Certainly, most illegal/undocumented immigrants are not thugs, common criminals, nor members of the MS or other gangs. Most people are hard workers who are routinely underpaid and/or abused by employers as they have very little bargaining power…after all people can always make a call to “the migra”. We are not all maids or yard keepers, although people in those jobs contribute to society, so much so that Texas even considered a bill exempting them from deportation (

I personally do not want to get into the debate of whether legal and illegal/undocumented immigrants into the United States of America have a net positive or negative impact unto this society. Most, if not all, estimates have considerable issues with regard to assumptions used, methods, conflicts of interest, and perhaps the reality that there may not be a conclusive answer, as there are many tangible and intangible benefit from immigration into a country.  

In fact, parts of the polarizing views that have risen in recent years have been the results of such attempts at quantifying immigration into the US. Examining the range of reports can illustrate the fact that the debate needs to move on to a comprehensive immigration policy that will provide net benefits to US society, and for us as Hondurans, to finally come to grips with the failed policies, corruption, mis-management and overall debacle of our economy and our society.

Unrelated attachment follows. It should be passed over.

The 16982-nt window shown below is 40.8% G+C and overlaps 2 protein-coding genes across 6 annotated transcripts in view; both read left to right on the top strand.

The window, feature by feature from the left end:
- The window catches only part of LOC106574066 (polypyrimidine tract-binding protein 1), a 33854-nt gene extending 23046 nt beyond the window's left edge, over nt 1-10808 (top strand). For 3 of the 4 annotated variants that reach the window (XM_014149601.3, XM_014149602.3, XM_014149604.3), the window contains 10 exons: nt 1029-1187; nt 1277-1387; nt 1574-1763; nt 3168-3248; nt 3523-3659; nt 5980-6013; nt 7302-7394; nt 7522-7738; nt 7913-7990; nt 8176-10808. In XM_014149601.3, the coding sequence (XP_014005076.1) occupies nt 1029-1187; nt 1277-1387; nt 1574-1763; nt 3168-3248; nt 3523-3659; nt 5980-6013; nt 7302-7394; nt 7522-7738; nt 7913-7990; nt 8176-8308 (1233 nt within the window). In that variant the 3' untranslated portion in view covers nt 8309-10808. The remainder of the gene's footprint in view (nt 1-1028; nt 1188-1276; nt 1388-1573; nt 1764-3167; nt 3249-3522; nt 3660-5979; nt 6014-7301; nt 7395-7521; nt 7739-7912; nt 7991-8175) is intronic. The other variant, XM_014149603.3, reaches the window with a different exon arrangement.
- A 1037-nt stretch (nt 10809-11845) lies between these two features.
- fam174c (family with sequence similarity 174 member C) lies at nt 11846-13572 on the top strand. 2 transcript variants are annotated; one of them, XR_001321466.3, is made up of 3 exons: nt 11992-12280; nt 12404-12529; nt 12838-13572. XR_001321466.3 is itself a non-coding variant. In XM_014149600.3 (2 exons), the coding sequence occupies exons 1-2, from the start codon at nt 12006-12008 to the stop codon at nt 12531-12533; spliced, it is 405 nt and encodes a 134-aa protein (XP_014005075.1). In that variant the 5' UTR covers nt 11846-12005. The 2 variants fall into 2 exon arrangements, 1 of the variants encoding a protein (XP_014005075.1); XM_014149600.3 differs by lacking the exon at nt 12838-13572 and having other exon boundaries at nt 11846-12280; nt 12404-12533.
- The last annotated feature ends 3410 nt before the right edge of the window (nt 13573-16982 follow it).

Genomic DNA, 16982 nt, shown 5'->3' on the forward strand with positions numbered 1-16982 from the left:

A report produced by the Heritage Foundation (see the their testimony in Congress at , representative of the opinions of conservative and/or so called “nativist” groups opposed to illegal and in some cases even legal immigration, state that each “low-skilled immigrant household” generates a negative fiscal deficit of US$19,588. This is the result of each household paying US$10,573 in taxes (including federal, state, and local income and property taxes as well as sales and excise taxes), while consuming an average of $30,160 of government expenditures in the form of welfare benefits, education and public safety expenses. A really good critique of the assumptions, methods and conclusions of this study is one authored by Harrell and Franklin

The results of the Heritage Foundation study contrasts with those of perhaps organizations with less obvious stated agenda, including one by the National Academy of Sciences (NAS) and the other done by Prof. Hanson of UC-San Diego. The NAS study ( , although a bit dated, showed that In the NAS Study, the net effect of benefits consumed and the taxes paid at both the federal and local levels is that immigrants generate a total fiscal benefit of $23.5 billion (approximately $581 per capita).Although the NAS analysis reveals a net fiscal deficit attributable to immigrants at the state and local level, there is net positive fiscal effect at the federal level. 

On the other hand, Prof. Hanson’s study, a Council of Foreign Relations Special Report, concludes that stemming illegal immigration would likely lead to a net drain on the U.S. economy, a finding that calls into question many of the proposals to increase funding for border protection.